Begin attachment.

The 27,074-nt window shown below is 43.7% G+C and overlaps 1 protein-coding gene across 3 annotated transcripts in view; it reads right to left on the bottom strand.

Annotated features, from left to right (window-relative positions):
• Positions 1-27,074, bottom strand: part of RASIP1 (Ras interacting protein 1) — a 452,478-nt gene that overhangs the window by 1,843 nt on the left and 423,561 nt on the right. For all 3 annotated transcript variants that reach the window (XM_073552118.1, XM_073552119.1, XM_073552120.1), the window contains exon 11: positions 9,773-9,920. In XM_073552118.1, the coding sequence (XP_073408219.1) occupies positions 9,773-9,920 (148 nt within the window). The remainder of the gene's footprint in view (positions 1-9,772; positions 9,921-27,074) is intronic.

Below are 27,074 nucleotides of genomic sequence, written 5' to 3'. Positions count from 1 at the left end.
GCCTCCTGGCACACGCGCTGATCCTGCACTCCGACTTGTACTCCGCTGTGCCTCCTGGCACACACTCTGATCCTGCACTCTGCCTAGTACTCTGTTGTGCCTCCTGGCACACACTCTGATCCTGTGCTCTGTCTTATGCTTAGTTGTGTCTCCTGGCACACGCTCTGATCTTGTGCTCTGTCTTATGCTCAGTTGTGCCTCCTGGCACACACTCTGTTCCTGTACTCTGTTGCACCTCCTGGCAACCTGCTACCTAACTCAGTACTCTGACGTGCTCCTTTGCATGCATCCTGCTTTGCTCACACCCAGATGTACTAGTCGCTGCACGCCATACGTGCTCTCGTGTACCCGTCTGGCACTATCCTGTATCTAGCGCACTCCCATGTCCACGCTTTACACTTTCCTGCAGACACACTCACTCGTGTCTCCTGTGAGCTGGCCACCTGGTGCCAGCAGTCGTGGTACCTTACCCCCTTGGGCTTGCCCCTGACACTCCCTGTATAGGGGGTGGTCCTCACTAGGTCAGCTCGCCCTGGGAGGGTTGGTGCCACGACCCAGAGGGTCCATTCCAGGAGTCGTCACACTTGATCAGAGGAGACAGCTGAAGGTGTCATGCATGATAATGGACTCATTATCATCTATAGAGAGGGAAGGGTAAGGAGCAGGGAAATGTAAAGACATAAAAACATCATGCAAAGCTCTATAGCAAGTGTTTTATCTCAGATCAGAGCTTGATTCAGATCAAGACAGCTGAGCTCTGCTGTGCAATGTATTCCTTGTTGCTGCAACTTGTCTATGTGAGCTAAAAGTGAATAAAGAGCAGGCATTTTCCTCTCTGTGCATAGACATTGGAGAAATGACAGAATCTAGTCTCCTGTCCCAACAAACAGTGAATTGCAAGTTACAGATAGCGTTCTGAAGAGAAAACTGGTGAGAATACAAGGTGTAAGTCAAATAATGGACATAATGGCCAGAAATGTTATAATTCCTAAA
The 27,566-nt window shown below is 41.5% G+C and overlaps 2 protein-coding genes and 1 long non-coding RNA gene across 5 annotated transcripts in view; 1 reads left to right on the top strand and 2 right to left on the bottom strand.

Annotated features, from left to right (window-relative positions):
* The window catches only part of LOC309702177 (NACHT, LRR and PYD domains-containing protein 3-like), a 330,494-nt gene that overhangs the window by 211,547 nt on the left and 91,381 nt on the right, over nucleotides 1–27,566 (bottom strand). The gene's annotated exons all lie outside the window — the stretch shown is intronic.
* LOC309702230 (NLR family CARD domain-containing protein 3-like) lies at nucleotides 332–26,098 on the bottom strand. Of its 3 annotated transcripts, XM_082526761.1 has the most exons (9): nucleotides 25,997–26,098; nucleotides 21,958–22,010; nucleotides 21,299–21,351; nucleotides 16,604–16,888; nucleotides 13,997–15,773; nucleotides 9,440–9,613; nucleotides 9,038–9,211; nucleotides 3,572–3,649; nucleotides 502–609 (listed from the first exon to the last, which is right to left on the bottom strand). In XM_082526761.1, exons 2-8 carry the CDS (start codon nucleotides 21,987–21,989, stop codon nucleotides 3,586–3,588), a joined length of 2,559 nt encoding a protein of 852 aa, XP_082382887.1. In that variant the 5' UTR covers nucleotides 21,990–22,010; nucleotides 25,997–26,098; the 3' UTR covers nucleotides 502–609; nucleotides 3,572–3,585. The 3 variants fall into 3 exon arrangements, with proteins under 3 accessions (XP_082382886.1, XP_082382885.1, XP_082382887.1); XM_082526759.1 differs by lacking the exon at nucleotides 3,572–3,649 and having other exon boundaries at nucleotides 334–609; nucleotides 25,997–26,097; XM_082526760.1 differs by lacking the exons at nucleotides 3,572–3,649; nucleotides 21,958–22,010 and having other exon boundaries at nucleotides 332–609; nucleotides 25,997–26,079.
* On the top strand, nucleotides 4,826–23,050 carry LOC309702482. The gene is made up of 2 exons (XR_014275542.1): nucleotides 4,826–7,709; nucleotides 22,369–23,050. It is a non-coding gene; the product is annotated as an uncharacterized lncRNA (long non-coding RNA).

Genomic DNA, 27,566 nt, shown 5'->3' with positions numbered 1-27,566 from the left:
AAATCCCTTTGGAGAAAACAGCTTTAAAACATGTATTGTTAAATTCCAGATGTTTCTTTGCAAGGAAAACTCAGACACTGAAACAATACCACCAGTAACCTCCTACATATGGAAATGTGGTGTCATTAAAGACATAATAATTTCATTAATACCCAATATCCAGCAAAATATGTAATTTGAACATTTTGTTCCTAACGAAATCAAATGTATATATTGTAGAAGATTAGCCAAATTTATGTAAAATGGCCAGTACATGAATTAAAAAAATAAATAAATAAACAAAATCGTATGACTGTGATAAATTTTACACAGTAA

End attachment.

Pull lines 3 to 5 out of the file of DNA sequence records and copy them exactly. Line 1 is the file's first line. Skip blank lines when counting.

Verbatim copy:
• Positions 1-27,074, bottom strand: part of RASIP1 (Ras interacting protein 1) — a 452,478-nt gene that overhangs the window by 1,843 nt on the left and 423,561 nt on the right. For all 3 annotated transcript variants that reach the window (XM_073552118.1, XM_073552119.1, XM_073552120.1), the window contains exon 11: positions 9,773-9,920. In XM_073552118.1, the coding sequence (XP_073408219.1) occupies positions 9,773-9,920 (148 nt within the window). The remainder of the gene's footprint in view (positions 1-9,772; positions 9,921-27,074) is intronic.

Below are 27,074 nucleotides of genomic sequence, written 5' to 3'. Positions count from 1 at the left end.
GCCTCCTGGCACACGCGCTGATCCTGCACTCCGACTTGTACTCCGCTGTGCCTCCTGGCACACACTCTGATCCTGCACTCTGCCTAGTACTCTGTTGTGCCTCCTGGCACACACTCTGATCCTGTGCTCTGTCTTATGCTTAGTTGTGTCTCCTGGCACACGCTCTGATCTTGTGCTCTGTCTTATGCTCAGTTGTGCCTCCTGGCACACACTCTGTTCCTGTACTCTGTTGCACCTCCTGGCAACCTGCTACCTAACTCAGTACTCTGACGTGCTCCTTTGCATGCATCCTGCTTTGCTCACACCCAGATGTACTAGTCGCTGCACGCCATACGTGCTCTCGTGTACCCGTCTGGCACTATCCTGTATCTAGCGCACTCCCATGTCCACGCTTTACACTTTCCTGCAGACACACTCACTCGTGTCTCCTGTGAGCTGGCCACCTGGTGCCAGCAGTCGTGGTACCTTACCCCCTTGGGCTTGCCCCTGACACTCCCTGTATAGGGGGTGGTCCTCACTAGGTCAGCTCGCCCTGGGAGGGTTGGTGCCACGACCCAGAGGGTCCATTCCAGGAGTCGTCACACTTGATCAGAGGAGACAGCTGAAGGTGTCATGCATGATAATGGACTCATTATCATCTATAGAGAGGGAAGGGTAAGGAGCAGGGAAATGTAAAGACATAAAAACATCATGCAAAGCTCTATAGCAAGTGTTTTATCTCAGATCAGAGCTTGATTCAGATCAAGACAGCTGAGCTCTGCTGTGCAATGTATTCCTTGTTGCTGCAACTTGTCTATGTGAGCTAAAAGTGAATAAAGAGCAGGCATTTTCCTCTCTGTGCATAGACATTGGAGAAATGACAGAATCTAGTCTCCTGTCCCAACAAACAGTGAATTGCAAGTTACAGATAGCGTTCTGAAGAGAAAACTGGTGAGAATACAAGGTGTAAGTCAAATAATGGACATAATGGCCAGAAATGTTATAATTCCTAAA